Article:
The Elder Scrolls V: Skyrim (Xbox 360 & One, PlayStation 3 & 4, PC) / Fallout 4 (Xbox One, PlayStation 4, PC)
Let’s say you’re more like Westworld’s resident Nice Guy, William: someone who can maybe appreciate a place like Westworld, but cannot suspend disbelief enough to really buy into the character you’re supposed to be, or aren’t willing to throw yourself headlong into full-on role play. Then you should check out The Elder Scrolls V: Skyrim or Fallout 4. Both are made by Bethesda Game Studios and are structured more or less the same way, with worlds more geared towards exploration and a loose story that’s more of a suggestion than a mandate. You don’t play a well-defined character so much as a stand-in for yourself, kitted out to reflect your wardrobe and weapon choices. Go with Skyrim if you want the gorgeous sort of Nordic fantasy that most power-metal songs are about, and Fallout if you prefer Mad Max with goofy '50s-retro future gizmos. Either way, your goal in both games eventually becomes more or less the same: Get lost. Be surprised at what you find. Imagine what your life would be like in a world like this.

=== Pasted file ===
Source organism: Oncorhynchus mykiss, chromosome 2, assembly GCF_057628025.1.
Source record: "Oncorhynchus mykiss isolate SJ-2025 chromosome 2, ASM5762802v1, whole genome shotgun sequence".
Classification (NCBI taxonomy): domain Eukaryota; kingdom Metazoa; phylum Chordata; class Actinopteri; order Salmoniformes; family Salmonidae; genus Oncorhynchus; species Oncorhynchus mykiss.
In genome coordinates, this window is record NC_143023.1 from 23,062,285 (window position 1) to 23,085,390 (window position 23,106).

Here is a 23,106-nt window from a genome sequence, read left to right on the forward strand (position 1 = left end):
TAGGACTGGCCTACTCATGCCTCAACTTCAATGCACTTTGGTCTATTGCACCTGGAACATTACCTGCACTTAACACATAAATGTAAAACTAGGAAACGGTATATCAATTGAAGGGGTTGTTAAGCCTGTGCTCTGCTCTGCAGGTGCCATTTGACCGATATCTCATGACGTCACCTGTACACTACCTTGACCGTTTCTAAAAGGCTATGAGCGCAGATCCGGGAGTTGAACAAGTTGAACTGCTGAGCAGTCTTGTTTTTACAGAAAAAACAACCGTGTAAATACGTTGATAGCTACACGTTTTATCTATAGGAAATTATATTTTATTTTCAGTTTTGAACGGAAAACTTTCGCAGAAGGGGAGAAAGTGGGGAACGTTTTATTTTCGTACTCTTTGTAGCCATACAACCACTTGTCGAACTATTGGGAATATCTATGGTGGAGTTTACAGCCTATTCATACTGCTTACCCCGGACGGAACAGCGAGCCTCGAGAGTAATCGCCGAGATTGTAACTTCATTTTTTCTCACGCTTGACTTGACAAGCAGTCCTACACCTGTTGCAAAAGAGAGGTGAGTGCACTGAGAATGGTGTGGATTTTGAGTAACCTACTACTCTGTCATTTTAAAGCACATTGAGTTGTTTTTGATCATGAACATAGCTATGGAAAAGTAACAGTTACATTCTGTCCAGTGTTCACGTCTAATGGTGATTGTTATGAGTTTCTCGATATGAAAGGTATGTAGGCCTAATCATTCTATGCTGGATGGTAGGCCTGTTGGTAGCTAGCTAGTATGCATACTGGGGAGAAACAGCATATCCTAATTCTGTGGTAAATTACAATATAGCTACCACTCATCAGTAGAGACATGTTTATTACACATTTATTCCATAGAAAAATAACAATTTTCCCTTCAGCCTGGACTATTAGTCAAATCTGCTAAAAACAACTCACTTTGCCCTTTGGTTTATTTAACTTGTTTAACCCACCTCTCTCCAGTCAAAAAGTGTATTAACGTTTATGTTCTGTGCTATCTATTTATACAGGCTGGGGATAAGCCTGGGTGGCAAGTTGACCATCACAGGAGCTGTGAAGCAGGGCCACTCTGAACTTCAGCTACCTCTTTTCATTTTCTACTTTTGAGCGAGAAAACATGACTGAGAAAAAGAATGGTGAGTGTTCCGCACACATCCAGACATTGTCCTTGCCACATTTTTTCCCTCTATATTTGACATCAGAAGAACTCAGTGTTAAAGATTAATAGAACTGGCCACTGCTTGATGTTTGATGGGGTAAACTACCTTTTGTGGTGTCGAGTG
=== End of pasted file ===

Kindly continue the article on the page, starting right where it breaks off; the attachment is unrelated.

Bioshock (Xbox 360 & One, PlayStation 3 & 4, PC)
Many of the games on this list are sprawling affairs that introduce you to an interesting world and encourage you to immerse yourself in it, whether via compelling characters and plots or just sheer wonder. But if you want to experience that richness on a more directed path, with more straightforward goals, few games do it better than Bioshock. A first-person shooter set in the 1960s, Bioshock casts you as Jack, the sole survivor of a plane crash in the mid-Atlantic who discovers the underwater city of Rapture. A Randian dystopia where hedonism and science have run amok, Rapture’s citizens have essentially genetically altered themselves into monsters, and you’ll have to use their tech to give Jack the powers to survive them — presenting a moral quandary in embracing Rapture’s amoral grasp of humanity. A thoughtful game with memorable set pieces and one of the best plot twists in gaming, Bioshock is seminal stuff, perfect for the Westworld watcher who loves audacious, memorable plots and mind-bending turns.

Ico (PlayStation 2 & 3)